Supernatural: A Farewell

Filed under: Recaps & Reviews

After fifteen years, three hundred twenty-seven episodes and more deaths and resurrections than I can count – Supernatural has ended.

Traditionally, I've ended every season finale with a brief summary but this one is special. Pitched many years ago by Eric Kripke to the WB Network, Supernatural was the back-up plan. Kripke's first pitch was for a journalist travelling the country and solving supernatural mysteries and then writing the story on the plane ride home. His second pitch of two brothers travelling to small towns across the USA in their classic car and fighting monsters. The network loved the idea and we got Supernatural – a series that would last fifteen years, become one of television's longest running series and the only show to transition from the from the WB Network to the CW Network. Kripke's original plan was for the Supernatural to go for five seasons and end with Swan Song but the show took on a life of its own and kept going well beyond those first five seasons.

When Supernatural first started, it was sharing the small screen with other shows like Smallville, One Tree Hill and 7th Heaven. It immediately stood out and found a fan base that would be with the show for the long haul. Over the course of the show's many years, it's timeslot bounced to every day of the week but the audience always found it and stayed loyal. There was nothing like its sense of humour, action and creepy mysteries on television. Supernatural was unique and there are still few shows that get anywhere close to capturing the same magic that Supernatural started with.

The best decision Supernatural ever made was casting Jensen Ackles and Jared Padalecki. From the moment we met Sam and Dean Winchester, their on screen chemistry was everything the show needed. As Dean, Jensen Ackles carried the character with a rugged charm. The fast talking, no nonsense hunter that would always be there for his younger brother. As Sam, Padalecki was likeable, smart and the grounded character that would eventually settle into his life alongside his brother even though he tried his best to get escape. The two contrasted and complimented each other in a way where one never overshadowed the other and both had their moments to shine as individuals. Over the course of the series, the Ackles and Padalecki grew as the characters and we grew with them. Sam and Dean were a constant for one another and became part of our lives. Supernatural is about family. It always was. Through the demons, monsters, angels, leviathans, alphas, Death, Lucifer, Chuck – Sam and Dean were there for one another. Ackles and Padalecki have had many, many moments where they said their goodbyes to one another when it seemed like the end but that didn't stop them from coming back and being there for the other. Several actors would become mainstays in the series like Jim Beaver as Bobby, Briana Buckmaster as Donna Hanscum, Kim Rhodes as Sheriff Jody Mills, Mark Sheppard as Crowley, Ruth Connell as Rowena and Misha Collins as Castiel. Each one was a unique character that grew to become a part of the family and added a new dimension to the show. No one stayed the same after meeting Sam and Dean.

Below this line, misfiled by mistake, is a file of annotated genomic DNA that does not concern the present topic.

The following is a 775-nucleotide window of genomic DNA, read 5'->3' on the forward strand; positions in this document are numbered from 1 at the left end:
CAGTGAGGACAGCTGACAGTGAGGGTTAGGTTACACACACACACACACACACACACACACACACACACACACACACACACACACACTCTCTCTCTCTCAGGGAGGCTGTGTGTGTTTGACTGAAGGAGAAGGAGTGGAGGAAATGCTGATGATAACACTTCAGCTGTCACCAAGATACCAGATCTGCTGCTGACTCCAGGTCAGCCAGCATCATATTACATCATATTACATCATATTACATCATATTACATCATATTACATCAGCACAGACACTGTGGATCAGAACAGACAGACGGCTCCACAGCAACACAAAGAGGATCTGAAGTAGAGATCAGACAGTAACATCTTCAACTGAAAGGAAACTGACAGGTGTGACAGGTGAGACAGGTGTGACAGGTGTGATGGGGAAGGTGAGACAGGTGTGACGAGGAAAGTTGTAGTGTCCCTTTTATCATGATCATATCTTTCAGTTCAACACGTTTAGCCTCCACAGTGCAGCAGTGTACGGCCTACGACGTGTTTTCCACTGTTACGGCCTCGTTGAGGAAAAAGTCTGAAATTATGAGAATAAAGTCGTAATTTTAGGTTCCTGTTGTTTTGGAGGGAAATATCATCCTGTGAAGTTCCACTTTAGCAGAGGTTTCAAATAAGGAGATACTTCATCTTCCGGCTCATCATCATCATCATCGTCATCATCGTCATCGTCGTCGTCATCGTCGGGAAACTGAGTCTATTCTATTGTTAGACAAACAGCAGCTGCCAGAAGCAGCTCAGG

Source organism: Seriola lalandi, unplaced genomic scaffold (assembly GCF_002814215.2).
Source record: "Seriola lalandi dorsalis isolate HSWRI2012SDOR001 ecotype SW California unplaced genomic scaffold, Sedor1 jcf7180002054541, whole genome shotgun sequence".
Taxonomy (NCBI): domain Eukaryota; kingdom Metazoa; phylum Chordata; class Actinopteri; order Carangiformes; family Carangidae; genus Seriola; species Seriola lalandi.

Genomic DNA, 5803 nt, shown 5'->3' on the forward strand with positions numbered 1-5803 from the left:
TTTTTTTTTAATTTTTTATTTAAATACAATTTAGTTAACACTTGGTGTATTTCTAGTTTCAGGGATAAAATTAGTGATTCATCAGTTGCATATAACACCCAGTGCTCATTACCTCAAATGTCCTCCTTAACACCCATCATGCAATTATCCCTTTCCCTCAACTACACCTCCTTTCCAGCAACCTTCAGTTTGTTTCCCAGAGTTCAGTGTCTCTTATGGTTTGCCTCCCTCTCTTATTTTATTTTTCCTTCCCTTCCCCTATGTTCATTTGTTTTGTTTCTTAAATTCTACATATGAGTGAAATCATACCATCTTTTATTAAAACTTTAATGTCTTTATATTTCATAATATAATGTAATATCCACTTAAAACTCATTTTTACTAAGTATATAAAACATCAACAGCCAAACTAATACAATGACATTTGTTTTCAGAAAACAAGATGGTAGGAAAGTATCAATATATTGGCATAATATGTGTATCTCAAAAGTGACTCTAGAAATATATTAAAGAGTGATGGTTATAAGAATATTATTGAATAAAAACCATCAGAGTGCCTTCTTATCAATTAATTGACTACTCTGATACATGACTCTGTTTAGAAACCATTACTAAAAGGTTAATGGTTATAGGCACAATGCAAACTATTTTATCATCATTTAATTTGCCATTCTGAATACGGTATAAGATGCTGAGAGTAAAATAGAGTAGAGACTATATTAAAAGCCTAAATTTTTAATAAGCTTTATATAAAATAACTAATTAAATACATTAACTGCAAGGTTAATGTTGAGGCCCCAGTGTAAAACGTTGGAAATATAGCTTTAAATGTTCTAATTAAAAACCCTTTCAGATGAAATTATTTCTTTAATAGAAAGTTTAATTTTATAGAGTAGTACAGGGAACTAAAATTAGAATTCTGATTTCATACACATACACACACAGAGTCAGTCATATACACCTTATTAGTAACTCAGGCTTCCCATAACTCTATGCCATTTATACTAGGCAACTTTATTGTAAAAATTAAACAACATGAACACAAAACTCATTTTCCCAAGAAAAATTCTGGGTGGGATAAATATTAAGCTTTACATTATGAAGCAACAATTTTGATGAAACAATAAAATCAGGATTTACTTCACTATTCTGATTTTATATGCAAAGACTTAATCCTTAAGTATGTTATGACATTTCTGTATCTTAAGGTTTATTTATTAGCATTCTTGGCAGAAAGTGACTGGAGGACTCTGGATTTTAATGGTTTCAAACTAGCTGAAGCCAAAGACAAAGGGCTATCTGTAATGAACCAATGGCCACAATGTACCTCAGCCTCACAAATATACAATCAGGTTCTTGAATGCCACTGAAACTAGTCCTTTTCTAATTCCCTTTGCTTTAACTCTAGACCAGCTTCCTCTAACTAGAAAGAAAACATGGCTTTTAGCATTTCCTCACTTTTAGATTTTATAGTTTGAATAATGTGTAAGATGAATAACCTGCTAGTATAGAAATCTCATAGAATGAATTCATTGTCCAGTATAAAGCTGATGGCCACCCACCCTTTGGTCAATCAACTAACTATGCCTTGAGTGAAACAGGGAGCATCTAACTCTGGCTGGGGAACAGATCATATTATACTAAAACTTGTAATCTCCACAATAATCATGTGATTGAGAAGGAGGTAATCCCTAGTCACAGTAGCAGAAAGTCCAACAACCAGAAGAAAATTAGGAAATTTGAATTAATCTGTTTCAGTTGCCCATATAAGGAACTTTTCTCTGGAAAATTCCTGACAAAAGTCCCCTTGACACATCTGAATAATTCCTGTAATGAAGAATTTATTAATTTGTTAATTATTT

Like all shows, Supernatural had its share of ups and downs. Not every episode was great and some seasons made it feel like the show had run its course (season seven and the leviathans). Despite that, Supernatural always had a strong foundation and the show always ended strong. The leviathans and Lilith were a miss but that doesn't detract from the Yellow Eyed Demon, Lucifer, the angels, the Men of Letters and the list goes on. Whenever it seemed like Supernatural had told every story, the show always found a way to reinvent itself and become just as exciting as it ever was. If anything, Supernatural proved that age is just a number and that a series can be just as good as it wants to be.

Supernatural ended as it began – a fantastic show about two brothers. Will there ever be another show like it? Who can really say. The series started before streaming services and eight-episode seasons on Netflix; before social media provided direct access to the actors who play the characters. I'll always look back at Supernatural very fondly and I'll miss it now that it's done. I've watched all three hundred twenty-seven episodes and wrote reviews for two hundred fourty-one of them over the past ten years. If you're like me, you've changed, grown up (somewhat) and are in a different part of your life than when you first started watching Supernatural. A few years ago, my two nieces discovered the show on Netflix and started binging it. Coming up, Jensen Ackles will be in Erick Kripke's The Boys next season and Jared Padalecki will play the lead role in the Walker: Texas Ranger reboot. They'll both be back on screen soon but it won't be the same without the Winchesters and Supernatural.

For anyone that has read my reviews over the years, I sincerely thank you. I haven't always been easy on the show but I've always been a fan and I loved returning to it every year. Seeing it end is bittersweet and the ending could not have been any better.

But hey, "No chick flick moments".

Tags: Supernatural, Dean Winchester, Sam Winchester, Jensen Ackles, Jared Padalecki, Ruth Connell, Misha Collins, Jim Beaver, Kim Rhodes, Mark Sheppard

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